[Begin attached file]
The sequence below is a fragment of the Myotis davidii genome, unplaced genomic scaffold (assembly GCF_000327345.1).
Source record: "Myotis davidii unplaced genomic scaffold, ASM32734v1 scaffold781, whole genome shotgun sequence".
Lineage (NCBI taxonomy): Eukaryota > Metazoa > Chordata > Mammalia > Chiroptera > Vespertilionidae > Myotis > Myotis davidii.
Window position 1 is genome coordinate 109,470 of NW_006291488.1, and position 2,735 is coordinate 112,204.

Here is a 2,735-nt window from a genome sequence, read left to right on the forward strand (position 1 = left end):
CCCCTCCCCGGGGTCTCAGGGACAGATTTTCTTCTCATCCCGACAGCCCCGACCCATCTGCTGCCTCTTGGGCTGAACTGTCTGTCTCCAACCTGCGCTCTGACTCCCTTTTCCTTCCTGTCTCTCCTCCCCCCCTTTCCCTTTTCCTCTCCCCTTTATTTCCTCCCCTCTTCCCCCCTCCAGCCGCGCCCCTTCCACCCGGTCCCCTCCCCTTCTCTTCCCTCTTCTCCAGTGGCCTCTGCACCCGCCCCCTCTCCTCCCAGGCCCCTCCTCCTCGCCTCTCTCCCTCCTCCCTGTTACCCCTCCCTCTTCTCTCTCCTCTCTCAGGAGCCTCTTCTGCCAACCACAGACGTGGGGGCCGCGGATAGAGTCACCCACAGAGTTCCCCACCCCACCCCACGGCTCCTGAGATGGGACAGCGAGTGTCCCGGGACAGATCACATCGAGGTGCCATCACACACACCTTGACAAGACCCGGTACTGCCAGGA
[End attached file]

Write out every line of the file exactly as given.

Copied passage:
The sequence below is a fragment of the Myotis davidii genome, unplaced genomic scaffold (assembly GCF_000327345.1).
Source record: "Myotis davidii unplaced genomic scaffold, ASM32734v1 scaffold781, whole genome shotgun sequence".
Lineage (NCBI taxonomy): Eukaryota > Metazoa > Chordata > Mammalia > Chiroptera > Vespertilionidae > Myotis > Myotis davidii.
Window position 1 is genome coordinate 109,470 of NW_006291488.1, and position 2,735 is coordinate 112,204.

Here is a 2,735-nt window from a genome sequence, read left to right on the forward strand (position 1 = left end):
CCCCTCCCCGGGGTCTCAGGGACAGATTTTCTTCTCATCCCGACAGCCCCGACCCATCTGCTGCCTCTTGGGCTGAACTGTCTGTCTCCAACCTGCGCTCTGACTCCCTTTTCCTTCCTGTCTCTCCTCCCCCCCTTTCCCTTTTCCTCTCCCCTTTATTTCCTCCCCTCTTCCCCCCTCCAGCCGCGCCCCTTCCACCCGGTCCCCTCCCCTTCTCTTCCCTCTTCTCCAGTGGCCTCTGCACCCGCCCCCTCTCCTCCCAGGCCCCTCCTCCTCGCCTCTCTCCCTCCTCCCTGTTACCCCTCCCTCTTCTCTCTCCTCTCTCAGGAGCCTCTTCTGCCAACCACAGACGTGGGGGCCGCGGATAGAGTCACCCACAGAGTTCCCCACCCCACCCCACGGCTCCTGAGATGGGACAGCGAGTGTCCCGGGACAGATCACATCGAGGTGCCATCACACACACCTTGACAAGACCCGGTACTGCCAGGA